Today I welcome Rayne Hall onto my blog in a continuing series of writer's craft blog posts.
Rayne is the author of over fifty books in different genres and under different pen names, published by twelve publishers in six countries, translated into several languages.
With a sweet black cat snuggled between her arms, Rayne writes fantasy and horror fiction. She lives in a seaside town in the south of England.
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'Fiends Ten Tales of Demons' edited by Rayne, with a story by Kelda, is currently free on kindle Amazon.co.uk and Amazon.com (22-25 September 2015)
USING THE SENSES
by Rayne Hall
The five main senses are seeing, hearing, smelling, tasting and touching.
This sense is the easiest to use, but it can be boring if used a lot. Choose details which characterise the place and show only what the point-of-view character would notice. To create atmosphere, describe the source and quality of the light. Examples: Blossoming dittany spilled over the slope. Black clouds smeared the sky. Punchbags hung like giant misshapen sausages from the wall. Tiny lizards darted across the broken floor tiles, tongues flicking. Golden sunlight dappled the lawn. Sundown bloodied the horizon.
Sounds make a story exciting. Use this sense a lot when writing a ghost or horror story or a scary scene and whenever you want to increase the suspense. Include the sounds of footsteps, of furniture, of doors opening and closing, and of background noises. Can be used anywhere in the story, especially during suspenseful moments. Examples: The door squealed open. Her high heels clacked on the pavement. In the distance, a motor howled. The receptionist's keyboard clicked, the water dispenser gurgled, and from next door came the hollow whine of the dentist's drill.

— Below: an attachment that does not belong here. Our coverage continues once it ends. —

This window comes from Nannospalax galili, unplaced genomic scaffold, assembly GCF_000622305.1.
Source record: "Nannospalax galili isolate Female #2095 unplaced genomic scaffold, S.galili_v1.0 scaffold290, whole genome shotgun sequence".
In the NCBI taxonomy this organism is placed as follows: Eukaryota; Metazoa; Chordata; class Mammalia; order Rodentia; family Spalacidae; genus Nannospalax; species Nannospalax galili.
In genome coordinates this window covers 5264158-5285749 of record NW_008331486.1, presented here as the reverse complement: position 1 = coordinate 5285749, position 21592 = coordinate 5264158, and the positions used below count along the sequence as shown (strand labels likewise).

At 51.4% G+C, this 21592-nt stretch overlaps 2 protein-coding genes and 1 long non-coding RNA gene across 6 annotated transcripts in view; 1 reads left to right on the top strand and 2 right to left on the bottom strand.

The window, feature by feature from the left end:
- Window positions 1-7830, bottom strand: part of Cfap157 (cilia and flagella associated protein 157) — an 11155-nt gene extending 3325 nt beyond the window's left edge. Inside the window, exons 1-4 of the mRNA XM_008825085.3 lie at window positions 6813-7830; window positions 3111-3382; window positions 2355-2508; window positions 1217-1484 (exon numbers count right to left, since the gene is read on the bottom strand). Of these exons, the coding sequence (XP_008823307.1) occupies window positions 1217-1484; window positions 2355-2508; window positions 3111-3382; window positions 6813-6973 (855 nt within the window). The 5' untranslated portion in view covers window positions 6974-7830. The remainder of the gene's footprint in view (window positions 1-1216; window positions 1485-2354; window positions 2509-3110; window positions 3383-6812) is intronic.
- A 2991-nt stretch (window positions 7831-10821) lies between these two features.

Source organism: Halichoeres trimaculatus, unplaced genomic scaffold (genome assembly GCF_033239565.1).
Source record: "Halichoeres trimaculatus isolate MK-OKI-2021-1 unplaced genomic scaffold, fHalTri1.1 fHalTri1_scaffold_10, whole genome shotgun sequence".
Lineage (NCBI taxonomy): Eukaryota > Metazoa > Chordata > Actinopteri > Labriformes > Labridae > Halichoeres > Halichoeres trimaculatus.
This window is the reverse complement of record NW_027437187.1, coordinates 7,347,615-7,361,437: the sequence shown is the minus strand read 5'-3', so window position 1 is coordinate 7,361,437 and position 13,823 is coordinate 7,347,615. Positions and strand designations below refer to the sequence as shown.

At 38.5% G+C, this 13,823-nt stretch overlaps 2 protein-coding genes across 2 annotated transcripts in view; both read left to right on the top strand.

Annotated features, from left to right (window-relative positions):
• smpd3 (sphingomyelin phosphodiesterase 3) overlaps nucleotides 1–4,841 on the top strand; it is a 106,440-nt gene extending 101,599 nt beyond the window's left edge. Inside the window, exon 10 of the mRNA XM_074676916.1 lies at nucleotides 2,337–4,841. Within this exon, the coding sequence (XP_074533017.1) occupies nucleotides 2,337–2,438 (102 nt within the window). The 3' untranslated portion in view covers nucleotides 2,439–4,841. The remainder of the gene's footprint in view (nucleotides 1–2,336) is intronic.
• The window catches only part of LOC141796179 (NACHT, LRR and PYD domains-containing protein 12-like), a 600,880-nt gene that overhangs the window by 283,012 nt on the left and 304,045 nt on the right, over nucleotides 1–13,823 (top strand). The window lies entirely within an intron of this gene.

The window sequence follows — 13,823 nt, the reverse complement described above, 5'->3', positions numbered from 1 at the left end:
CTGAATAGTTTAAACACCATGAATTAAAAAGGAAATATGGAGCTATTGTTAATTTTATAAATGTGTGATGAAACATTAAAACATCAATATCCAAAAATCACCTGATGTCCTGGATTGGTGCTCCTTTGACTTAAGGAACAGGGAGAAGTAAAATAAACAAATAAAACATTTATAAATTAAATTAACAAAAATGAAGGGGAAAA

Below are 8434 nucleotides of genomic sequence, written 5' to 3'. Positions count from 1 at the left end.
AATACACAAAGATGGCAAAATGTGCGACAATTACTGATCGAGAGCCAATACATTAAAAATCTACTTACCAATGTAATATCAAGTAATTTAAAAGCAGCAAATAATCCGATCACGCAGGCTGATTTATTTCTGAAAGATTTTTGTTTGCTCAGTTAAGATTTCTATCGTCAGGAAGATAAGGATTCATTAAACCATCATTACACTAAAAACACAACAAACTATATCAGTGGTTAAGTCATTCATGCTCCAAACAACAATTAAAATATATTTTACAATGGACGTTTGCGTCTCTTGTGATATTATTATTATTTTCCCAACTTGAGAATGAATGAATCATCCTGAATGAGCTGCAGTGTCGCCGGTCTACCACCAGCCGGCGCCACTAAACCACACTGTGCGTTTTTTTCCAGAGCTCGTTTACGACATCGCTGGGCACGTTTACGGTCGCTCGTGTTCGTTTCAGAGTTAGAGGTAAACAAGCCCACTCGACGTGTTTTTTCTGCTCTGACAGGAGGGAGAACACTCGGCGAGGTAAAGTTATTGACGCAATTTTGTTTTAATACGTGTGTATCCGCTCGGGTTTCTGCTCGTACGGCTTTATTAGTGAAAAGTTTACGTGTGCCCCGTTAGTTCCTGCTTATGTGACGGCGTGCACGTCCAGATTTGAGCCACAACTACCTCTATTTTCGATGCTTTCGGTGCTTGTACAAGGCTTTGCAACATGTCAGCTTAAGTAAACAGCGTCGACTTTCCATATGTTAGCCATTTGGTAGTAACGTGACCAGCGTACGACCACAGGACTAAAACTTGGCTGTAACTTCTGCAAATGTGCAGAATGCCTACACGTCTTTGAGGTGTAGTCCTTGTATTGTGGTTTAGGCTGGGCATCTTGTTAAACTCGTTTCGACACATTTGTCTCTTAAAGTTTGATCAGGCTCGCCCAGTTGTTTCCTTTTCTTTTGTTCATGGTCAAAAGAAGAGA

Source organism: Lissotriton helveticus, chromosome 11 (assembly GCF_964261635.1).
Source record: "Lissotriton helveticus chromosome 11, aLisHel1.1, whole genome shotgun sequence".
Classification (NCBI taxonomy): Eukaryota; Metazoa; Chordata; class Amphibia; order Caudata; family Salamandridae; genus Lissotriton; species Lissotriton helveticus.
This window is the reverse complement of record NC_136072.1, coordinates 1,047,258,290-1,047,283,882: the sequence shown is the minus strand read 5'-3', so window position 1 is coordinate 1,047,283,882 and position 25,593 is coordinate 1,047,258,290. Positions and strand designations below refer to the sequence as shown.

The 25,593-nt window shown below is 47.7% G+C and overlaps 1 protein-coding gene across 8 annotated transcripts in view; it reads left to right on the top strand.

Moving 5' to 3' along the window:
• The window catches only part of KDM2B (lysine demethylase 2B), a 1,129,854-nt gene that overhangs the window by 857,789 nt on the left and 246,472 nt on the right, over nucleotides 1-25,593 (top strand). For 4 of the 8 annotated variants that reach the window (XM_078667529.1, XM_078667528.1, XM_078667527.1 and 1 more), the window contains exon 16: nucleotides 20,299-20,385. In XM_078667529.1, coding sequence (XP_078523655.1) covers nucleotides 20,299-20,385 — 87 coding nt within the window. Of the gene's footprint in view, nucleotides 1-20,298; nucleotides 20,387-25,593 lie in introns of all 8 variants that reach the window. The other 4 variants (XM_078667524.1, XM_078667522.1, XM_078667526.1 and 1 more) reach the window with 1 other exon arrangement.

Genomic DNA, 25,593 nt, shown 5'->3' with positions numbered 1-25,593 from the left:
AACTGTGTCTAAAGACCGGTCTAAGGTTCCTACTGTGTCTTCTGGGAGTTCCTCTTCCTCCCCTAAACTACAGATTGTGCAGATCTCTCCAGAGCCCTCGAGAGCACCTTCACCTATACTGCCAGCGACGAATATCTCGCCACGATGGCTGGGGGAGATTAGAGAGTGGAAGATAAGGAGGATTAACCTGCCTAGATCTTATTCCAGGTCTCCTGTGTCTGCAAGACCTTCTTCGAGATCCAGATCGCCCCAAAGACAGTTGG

This sense is a powerful tool in the writer's hand, because a single sentence about smells creates more atmosphere than a whole page of seeing. This is perfect if you want to keep your descriptions short but effective. Mention smells at the beginning of a scene, and whenever the point-of-view character arrives at a new place. You can also use it to describe a person. Consider mentioning two or more smells in one sentence. Examples: The air smelled of hairspray and bubblegum. The air smelled of boiled cabbage and disinfectant. The air was thick with charcoal smoke and diesel fumes. She smelled as if she had sprayed on all the samples from the perfumery counter.
Use this only if it suits your story, for example, if the PoV is eating or drinking something. Examples: The curry was just as he liked it: hot and spicy, with a strong coriander flavour. The soup singed her gums with its sour taste. The coffee had that sharp-bitter taste of a too-often reheated brew. I savoured the iced coffee on my tongue, with its blissful blend of cold and creamy, bitter and sweet.
This includes what the PoV touches with her/his hands, and also how the ground feels underfoot, how garments feel on the body, how wind or rain feels in the face. In the widest sense, it can encompass temperature, balance, hunger, thirst and pain. Examples: Needles of hail pricked her cheeks as if she had dipped her face into a pincushion. Hot sweat soaked into her shirt, her knickers, her bra. The doorknob felt icy in her hand. She groped her way through the darkness, her fingers sliding across sharp-edged stones and damp sticky walls.
To make your writing vivid, I recommend using at least three of these senses in every scene.
Any questions? Leave a comment, and I'll respond.